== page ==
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Baked Bean Ads Online? Absolutely.

  |  March 14, 2005   |  Comments

Fast-moving consumer goods can no longer rely on traditional, mass-audience channels to reach target consumers. Three FMCG case studies.

The Internet as an advertising medium must be growing up. In the last 12 months, as talk of online's branding capabilities steadily rose and investment in the channel grew, we started seeing fast-moving consumer goods (FMCG) brand marketers, those offline broadcast media stalwarts, shift online. Only a few years ago, we wondered whether this would ever happen and whether the Internet alone could sufficiently influence brand perceptions or offline purchase intent.

Looks like it can!

FMCG Advertising Case Studies

Witness the recent Belgian Cherry Coke launch. The global soft drink manufacturer introduced Cherry Coke to this new market solely online. The entire ad budget was spent within MSN Belgium with the intent to persuade teenagers and young adults to try the product.

Dynamic Logic measured the campaign's effect and influence. All branding metrics rose. The most important metric, consumption likelihood, was up 22 percent.

The Internet now regularly reaches a mainstream audience, and broadband adoption augments online consumption at the expense of other media. Given that, the channel's viability and importance for promoting low-consideration, low-ticket, regular purchase products (i.e., the stuff you buy at the supermarket) is growing. FMCG advertisers can no longer rely solely on traditional, mass-audience channels to reach target consumers, build brands, and influence decisions. With increasing media choices and subsequent fragmented audiences, FMCG marketers must adopt more multichannel strategies. A growing portion of this is online.

In addition to supplementing reach, online offers FMCG advertisers new opportunities for creative experimentation, improved targeting, and deeper consumer interactions. Broadband connectivity exploits multimedia content to bring products to life, immersing viewers in engaging brand experiences. Advertisers can display the same, or similar, creative online as they do on TV with video ad formats (as offered by the likes of Eyeblaster and Unicast). This allows them to deliver more consistent cross-media brand messages and propositions.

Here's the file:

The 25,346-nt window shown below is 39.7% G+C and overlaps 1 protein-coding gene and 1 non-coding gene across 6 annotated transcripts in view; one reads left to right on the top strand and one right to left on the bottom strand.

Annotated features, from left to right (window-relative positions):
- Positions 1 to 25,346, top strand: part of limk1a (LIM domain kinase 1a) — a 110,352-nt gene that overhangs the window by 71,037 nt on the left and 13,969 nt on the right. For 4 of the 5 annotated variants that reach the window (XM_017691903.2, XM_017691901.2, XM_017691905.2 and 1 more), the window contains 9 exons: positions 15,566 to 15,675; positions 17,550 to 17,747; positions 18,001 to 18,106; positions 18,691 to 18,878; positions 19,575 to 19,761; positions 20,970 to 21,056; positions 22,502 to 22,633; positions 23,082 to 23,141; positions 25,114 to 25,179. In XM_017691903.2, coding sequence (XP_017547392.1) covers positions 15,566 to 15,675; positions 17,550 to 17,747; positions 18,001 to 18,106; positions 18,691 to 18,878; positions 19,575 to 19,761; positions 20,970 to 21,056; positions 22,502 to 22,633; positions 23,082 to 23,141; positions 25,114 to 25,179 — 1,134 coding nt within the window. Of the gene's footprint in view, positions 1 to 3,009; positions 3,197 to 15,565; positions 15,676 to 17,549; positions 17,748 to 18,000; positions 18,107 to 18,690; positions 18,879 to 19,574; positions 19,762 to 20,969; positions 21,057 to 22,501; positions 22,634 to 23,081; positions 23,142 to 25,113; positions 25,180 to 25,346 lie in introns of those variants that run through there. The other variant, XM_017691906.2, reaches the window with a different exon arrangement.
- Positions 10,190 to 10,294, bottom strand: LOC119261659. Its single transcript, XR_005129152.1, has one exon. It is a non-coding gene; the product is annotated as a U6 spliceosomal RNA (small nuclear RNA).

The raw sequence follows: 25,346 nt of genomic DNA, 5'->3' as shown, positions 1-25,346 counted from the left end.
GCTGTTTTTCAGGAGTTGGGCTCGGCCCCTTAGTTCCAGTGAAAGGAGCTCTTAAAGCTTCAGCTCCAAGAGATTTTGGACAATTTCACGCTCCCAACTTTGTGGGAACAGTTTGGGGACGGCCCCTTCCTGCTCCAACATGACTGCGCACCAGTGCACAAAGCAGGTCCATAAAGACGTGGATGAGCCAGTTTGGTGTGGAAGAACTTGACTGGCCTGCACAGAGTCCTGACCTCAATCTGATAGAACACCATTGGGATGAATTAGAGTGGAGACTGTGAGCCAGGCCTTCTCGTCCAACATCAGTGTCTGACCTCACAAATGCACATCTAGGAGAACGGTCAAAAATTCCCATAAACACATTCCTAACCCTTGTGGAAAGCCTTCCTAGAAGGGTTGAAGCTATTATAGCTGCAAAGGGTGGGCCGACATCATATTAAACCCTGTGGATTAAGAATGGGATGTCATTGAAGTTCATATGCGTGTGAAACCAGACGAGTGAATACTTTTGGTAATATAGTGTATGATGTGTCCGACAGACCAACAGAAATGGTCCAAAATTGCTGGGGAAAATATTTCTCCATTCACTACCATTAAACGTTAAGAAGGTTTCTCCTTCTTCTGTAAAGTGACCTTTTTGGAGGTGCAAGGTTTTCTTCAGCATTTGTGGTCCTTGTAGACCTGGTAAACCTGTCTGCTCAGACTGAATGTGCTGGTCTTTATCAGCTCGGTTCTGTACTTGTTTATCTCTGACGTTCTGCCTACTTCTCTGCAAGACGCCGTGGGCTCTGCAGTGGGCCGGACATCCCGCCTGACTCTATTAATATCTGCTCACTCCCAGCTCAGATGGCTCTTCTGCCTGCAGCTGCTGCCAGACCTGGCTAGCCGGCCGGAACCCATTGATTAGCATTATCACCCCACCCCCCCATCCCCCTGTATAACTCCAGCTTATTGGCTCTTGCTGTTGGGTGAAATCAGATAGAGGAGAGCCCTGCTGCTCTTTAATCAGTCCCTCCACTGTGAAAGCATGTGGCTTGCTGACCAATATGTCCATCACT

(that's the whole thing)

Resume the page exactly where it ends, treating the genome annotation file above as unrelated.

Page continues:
Consumer data are much more easily captured online, enabling sophisticated audience segmentation and better targeting. This establishes a more intimate dialogue. These factors help positively affect branding metrics, as the Interactive Advertising Bureau's (IAB's) XMOS studies have revealed.

FMCG advertisers use the online channel to cost-effectively complement and supplement strategies for short-term sales lift and longer-term brand building, creating a synergistic effect on both. Well-placed and efficiently implemented display ad formats help raise brand awareness and favorability for new product launches and brand events. Outstanding rich media formats, as those used recently by Heinz to promote baked beans online, help grab users' attention in an increasingly cluttered ad environment and better communicate the brand's emotional aspects.